In the remote and isolated villages of Rajasthan, women and girls are being made vulnerable daily by having to walk miles to fetch water. This puts them at risk of illness and assault. While the women walk these perilous distances, families living near the famous Sambhar Salt Lake are still being forced to drink contaminated ground water as they face an increasing shortage due to changing rain patterns, rapid desertification, but also as the salt lake has salinized the groundwater supply for many kilometres around. In the most arid areas of the desert some villages may only have 5-8 days of rain a year.
Pinki, a 15-year-old girl from Bhojpur has been forced to leave school to collect water for her entire family who are too ill or working to pay their debts to do it themselves. Pinki must walk around 12 km a day to fetch water under the hot sun with no forms of shade to protect herself. This groundwater has dangerously high levels of fluoride and salinity, causing fluorosis, which can result in permanent damage to bones and teeth.
“Time and time again, I get sick with fever, pain in my jaws, unable to clench my fists, swelling in my legs and hands.” – Pinki
(Pictured: Pinki and her family.)
This could all be changed with the help of a family roof rain water harvesting system (RRWHS) which would mean women and girls like Pinki would no longer have to leave the safety of their homes to fetch water. These RRWHS are designed on the basis of a successful previous project, using roof run-off calculations to maximise water yield.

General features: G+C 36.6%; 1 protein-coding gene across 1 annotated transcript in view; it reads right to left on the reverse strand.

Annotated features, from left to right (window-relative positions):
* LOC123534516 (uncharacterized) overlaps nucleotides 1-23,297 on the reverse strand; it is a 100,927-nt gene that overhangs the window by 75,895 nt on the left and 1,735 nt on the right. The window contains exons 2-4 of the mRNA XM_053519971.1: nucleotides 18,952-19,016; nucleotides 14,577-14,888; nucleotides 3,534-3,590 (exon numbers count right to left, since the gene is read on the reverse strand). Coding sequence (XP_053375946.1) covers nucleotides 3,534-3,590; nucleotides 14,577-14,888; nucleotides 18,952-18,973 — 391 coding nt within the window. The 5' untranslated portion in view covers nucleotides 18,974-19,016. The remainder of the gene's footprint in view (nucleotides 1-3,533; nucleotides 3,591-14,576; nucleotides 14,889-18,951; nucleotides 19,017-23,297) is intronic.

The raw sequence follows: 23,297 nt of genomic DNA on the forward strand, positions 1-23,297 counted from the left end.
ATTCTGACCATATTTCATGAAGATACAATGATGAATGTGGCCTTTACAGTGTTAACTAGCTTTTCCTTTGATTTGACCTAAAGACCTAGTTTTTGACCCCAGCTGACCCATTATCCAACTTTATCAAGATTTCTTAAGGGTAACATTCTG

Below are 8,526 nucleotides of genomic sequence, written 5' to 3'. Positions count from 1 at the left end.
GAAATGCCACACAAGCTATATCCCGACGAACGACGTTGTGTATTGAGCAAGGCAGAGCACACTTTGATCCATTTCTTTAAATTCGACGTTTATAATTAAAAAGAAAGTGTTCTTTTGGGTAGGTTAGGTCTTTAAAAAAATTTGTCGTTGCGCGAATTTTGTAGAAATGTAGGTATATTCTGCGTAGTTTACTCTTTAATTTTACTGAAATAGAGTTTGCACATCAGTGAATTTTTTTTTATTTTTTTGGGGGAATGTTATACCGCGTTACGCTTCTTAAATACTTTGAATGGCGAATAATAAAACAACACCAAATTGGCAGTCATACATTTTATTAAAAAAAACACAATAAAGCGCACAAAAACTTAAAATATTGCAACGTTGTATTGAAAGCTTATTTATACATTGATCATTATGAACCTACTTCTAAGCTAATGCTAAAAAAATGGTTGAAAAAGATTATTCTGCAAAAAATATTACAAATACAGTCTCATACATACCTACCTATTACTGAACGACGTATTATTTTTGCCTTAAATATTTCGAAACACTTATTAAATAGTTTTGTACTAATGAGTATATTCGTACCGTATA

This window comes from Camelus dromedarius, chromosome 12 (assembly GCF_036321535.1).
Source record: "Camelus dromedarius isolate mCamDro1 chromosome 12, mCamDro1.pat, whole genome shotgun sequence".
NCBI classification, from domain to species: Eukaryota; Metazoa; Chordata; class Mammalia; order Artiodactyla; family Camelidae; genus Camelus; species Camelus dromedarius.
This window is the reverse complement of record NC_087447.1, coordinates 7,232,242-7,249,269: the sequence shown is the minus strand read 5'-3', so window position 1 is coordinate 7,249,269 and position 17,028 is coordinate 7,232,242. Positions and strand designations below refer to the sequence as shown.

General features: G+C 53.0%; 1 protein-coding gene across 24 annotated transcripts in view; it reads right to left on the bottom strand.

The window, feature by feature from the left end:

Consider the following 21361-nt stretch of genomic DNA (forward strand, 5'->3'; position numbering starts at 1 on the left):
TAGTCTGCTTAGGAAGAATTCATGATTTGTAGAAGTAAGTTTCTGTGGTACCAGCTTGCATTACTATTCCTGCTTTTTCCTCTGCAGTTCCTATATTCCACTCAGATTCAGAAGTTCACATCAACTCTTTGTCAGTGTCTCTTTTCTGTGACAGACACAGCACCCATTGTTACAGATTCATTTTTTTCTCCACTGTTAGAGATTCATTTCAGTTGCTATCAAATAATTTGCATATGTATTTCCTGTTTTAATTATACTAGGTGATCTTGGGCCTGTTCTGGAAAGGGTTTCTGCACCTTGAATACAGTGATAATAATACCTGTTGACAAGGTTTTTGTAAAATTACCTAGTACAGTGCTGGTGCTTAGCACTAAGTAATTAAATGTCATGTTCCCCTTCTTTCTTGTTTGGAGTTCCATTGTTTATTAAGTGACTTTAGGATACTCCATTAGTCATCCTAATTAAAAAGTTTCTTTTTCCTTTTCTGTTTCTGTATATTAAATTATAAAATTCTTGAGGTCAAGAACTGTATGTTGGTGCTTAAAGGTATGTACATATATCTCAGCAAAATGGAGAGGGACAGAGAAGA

While women carry this heavy burden as water providers, they are still excluded from decisions about water use, its distribution and management. We are working in Charasada, Chappya, and Bhojpur, where women, will be encouraged to play a key role. Local enthusiastic and dedicated women will be elected to the Pani Panchayat (Water Council) as Rak Sakhi (Water Friends). Women will be motivated by our support system to get involved in the decision making surrounding water issues within their village, thus reducing inequality within the Water Council and raising awareness of good sustainability practice.
We will be working to empower women as they will be at the forefront of our project; overseeing planning, identifying problems, and monitoring project intervention. Women will also be encouraged to make decisions in the household thus gaining increased equality within the family. A Jal Kosh (water fund) will be developed for the project to pay for maintenance of assets and replacing filtration systems.
With your help, the Monsoon Promise appeal will directly benefit 120 families who will be able to access safer and sustainable water along with improved sanitation practice throughout the year. Help us to unlock the potential of a brighter and happier community.
A roof rain water harvesting system is a promise of a better future but only if we can provide them …
If women and their families are able to effectively capture the monsoon rains they can:
- Gain personal safety with water at home.
- Gain better drinking water that improves health.
- Gain freedom to go to school and spend time with the family.
- Gain income and reduce crippling poverty.
- Gain independence and equality in the community through Water Councils and Self-Help Groups.
WaterHarvest has promised to provide 720 people with 120 life-changing roof rain water harvesting systems which cost £280 each.
Can you help?